Where do I begin? First with a confession. I fall in love. Often. Often badly. I admit it. Do we all? I fall for a pair of eyes in a passing car. A pretty girl walking her ugly pug. A five-story-high set of lips and lashes on a silver screen.
I fight it, and you do too. We swim upstream against desire’s rushing waters, though it’s a force more powerful than gravity or the desire to sleep when Harry Reid speaks.
We’re not alone in our confusion. Heed these thoughts on amore from famous folk:
Somerset Maugham Love declared that love is … “only a dirty trick played on us to achieve continuation of the species.”
Actor Laurence Marks in a 1973 episode of M*A*S*H, yelled out “Without love, what are we worth? Eighty-nine cents! Eighty-nine cents worth of chemicals walking around lonely.”
Lord Dewar, he no doubt named by besotted parents for a famous brand of Scotch whiskey, exclaimed that “Love is an ocean of emotions entirely surrounded by expenses.”
“Love is an exploding cigar we willingly smoke.” That’s Lynda Barry.
And the French poet—and you KNOW a French poet knows a thing or two about love—Paul Valery, said this: “Love is being stupid together.”
None of these quotes, nor any of Shakespeare’s or Byron’s or Mae West’s, will likely ever be known to so many people on planet earth as the following, from a little book published in 1970 by a Harvard professor.
“Love means you never have to say you’re sorry.”
Oh, now I’M sorry. I’ve upset you, Booky Man reader. So many of you have now stopped reading to dab tears from your eyes with those small folded cotton squares called handkerchiefs. (The devices can also handily store mucus in a pocket too, if that’s what you like to do with your mucus.)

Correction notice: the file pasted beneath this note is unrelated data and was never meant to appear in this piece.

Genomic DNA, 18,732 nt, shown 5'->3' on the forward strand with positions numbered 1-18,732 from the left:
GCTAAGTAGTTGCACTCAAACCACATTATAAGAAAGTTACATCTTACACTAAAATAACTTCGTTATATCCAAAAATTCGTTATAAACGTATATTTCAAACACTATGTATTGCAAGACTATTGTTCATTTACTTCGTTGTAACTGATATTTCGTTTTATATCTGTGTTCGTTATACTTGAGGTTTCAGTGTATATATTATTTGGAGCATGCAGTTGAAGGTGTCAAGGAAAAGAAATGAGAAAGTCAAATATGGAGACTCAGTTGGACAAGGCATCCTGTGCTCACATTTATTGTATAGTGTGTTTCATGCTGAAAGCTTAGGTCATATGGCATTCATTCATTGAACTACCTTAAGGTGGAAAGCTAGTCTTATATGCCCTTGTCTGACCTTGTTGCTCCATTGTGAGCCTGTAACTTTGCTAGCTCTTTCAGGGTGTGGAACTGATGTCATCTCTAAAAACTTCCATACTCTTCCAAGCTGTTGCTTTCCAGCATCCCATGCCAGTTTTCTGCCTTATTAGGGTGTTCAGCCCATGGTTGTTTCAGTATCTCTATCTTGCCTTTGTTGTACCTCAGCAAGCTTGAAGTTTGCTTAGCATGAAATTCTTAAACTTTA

Others of you may be sobbing into the couch cushions, overcome with bittersweet grief, carried back in time to youthful days, salad days, glory days, when bellbottom pants actually seemed to look kind of good, when leisure suits nearly caused the extinction of that rarest of wild creatures, the polyester.
I’m talking about the ‘70s, radio listener, back in those days when men in frilly sleeves were men and women in tuxes were women. Back in the days when a sappy, saccharine book about a super-rich, super-brainy Harvard hockey jock and his sickly, sexy, madam-librarian lover broke the hearts of American.
Forget the handkerchief. Bring a sheet.
Love Story, the book and movie, seems to me as interesting for its back story as its success. Let me introduce this column by sharing a section from Love Story:
Where do I begin? The beginning, chapter one, the first sentences.
Here’s the novel, already told in the first two paragraphs. We have a privileged young man used to getting what he wants. A love interest from the wrong side of the tracks who keeps cutting him down to human size, teaching him Humility 101. Death snaps jolly fingers like a jazz singer just offstage.
It’s the oldest formula in the book, isn’t it? And when it’s written in short sentences, first person, large type, just 200 pages, and tells a universal sad story … well, it’s guaranteed to jerk the tears out.
Erich Segal, the author of Love Story, died in January of 2010. Here’s what you may not know about a writer who stirred up this potboiler of prose—and singlehandedly sold more Kleenex than the entire swine flu pandemic.